When someone asks you to name computer manufacturers, the obvious names pop into your mind: Dell, Gateway, Apple and so on. But within the last couple years, something curious has happened. Computer manufacturers who previously were nameless and fameless are suddenly front and center.
Take Acer for example. The last year has seen an explosion in the popularity of netbook computers, and Acer’s Apsire One line of $270 netbooks are all the rage. Previously, no one has heard of MSI, but now everyone and their mother is hacking their $300 Wind to run OS X. Same with Asus and their EEE PC line.
Some companies ready to break onto the scene are more familiar for their other products. At the Nokia World conference in Germany last week, Nokia announced their Booklet 3G, a sleek, 2 cm thin aluminum netbook, signifying that the company who previously made their mark on the electronics world by manufacturing phones is now trying to expand themselves back onto the PC market after selling that division more than fifteen years ago.
The Booklet 3G is powered by the same Intel Atom processor in the MSI Wind and Acer One lines, but whereas those netbooks are only wi-fi capable, the Booklet 3G will come built in with a 3G/HSPA antenna, giving the netbook data network access wherever cell reception is available, along with the assisted GPS found in mobile phones. The netbook will also have a 10.1-inch HD-ready screen and HDMI port, something typically reserved for higher-end laptops and desktop, and certainly not something offered on current netbooks.
Nokia is truly in a unique position too introduce a computer as ground breaking as the Booklet 3G is. Of course, a netbook this exciting is also rather wallet-breaking as well. While only European pricing has been announced so far, the Booklet 3G will sell for 575 euros, which comes to about 820 dollars. However, netbooks often come subsidized if they have a data antenna. No subsidies have been announced yet, but they would have to be hefty to be anywhere near the sub-$300 prices on other netbooks.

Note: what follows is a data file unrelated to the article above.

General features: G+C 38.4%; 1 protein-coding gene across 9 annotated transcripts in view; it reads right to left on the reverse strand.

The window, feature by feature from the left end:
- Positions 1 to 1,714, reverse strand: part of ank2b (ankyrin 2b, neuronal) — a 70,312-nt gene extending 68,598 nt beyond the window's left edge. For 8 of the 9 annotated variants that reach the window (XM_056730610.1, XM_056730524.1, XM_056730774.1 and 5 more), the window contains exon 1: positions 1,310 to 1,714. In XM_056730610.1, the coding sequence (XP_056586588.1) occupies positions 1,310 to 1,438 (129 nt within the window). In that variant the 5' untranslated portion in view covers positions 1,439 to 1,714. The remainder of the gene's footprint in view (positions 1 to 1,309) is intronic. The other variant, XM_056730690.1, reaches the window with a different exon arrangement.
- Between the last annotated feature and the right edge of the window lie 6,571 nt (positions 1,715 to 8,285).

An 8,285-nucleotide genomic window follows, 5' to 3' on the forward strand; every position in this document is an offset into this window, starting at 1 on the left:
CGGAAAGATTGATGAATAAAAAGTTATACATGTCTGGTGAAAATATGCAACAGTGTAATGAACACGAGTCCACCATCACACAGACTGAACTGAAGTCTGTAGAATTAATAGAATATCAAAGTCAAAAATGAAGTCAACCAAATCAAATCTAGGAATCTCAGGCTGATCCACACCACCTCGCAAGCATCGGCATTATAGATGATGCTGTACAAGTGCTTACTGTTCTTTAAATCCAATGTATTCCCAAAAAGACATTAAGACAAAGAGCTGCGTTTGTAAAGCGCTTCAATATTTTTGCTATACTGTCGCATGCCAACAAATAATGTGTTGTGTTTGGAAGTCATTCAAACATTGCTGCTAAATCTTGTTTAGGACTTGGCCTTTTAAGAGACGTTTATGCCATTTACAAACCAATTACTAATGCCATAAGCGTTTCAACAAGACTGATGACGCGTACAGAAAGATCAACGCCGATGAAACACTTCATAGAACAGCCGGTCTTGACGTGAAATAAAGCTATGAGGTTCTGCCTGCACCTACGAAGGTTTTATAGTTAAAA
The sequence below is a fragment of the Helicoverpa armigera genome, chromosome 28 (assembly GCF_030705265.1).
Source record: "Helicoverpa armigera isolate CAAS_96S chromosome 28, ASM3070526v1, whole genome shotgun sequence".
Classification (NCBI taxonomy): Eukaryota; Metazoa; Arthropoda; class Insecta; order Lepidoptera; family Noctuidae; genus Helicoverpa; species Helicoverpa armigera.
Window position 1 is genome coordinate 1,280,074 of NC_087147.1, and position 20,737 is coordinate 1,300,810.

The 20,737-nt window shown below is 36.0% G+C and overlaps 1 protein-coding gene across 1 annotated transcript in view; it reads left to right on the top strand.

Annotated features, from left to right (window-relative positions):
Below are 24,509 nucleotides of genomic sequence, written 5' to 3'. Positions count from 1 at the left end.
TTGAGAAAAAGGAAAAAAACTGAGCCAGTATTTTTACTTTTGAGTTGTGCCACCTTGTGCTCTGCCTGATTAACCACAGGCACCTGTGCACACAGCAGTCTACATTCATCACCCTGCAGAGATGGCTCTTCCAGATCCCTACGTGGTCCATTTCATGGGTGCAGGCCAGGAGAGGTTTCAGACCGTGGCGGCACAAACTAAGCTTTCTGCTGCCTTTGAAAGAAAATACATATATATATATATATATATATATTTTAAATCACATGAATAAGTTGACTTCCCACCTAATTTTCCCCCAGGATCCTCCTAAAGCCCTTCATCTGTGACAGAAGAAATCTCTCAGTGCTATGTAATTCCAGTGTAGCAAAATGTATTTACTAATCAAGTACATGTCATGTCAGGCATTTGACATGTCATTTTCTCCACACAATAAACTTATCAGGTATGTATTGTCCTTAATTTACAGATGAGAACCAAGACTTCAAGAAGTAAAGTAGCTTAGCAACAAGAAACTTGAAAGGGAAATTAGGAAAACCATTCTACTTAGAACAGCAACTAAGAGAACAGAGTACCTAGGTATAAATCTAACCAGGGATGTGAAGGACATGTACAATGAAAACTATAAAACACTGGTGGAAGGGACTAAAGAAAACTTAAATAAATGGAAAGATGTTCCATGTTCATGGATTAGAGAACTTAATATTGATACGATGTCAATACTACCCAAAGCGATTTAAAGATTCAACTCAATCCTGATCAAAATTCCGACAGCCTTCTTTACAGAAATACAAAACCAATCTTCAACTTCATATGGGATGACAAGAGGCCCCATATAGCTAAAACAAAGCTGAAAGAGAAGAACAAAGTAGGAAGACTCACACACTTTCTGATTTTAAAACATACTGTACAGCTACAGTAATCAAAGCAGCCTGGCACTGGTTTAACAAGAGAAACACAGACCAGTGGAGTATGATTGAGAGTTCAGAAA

It’s also yet to seen whether or not the subsidized notebook market will even prove to be profitable. Many carriers in the US are offering netbooks for as low as $50 with a 2-year data contract. Considering how much iPhone users complain about being locked into their contracts though, the carriers will probably face some stiff resistance.
Curiously and notably absent form the netbook market though is Apple. Apple even poked fun at the concept of a netbook yesterday at their keynote, showing an image of someone failing to shove a Dell Mini into his back pocket. Apple continues to claim that people don’t want an underpowered netbook; they want fast and they want powerful. Of course this is belied by the fact Apple continues to offer their white plastic MacBook for sale, and that their “mobile computing platform” of the iPhone and iPod touch has half the processing power of current netbooks.
More over, an article Wired ran last month argued that we’re in the middle of the “good enough” revolution, stating that “the low end has never been riding higher.” An interesting point to consider.
In any case, netbooks are here to stay. It’ll be interesting to seem some the innovations that trickle down towards the end user from higher end computers. An always on data connection, A-GPS, and HDMI connectivity are a great start. What’s next?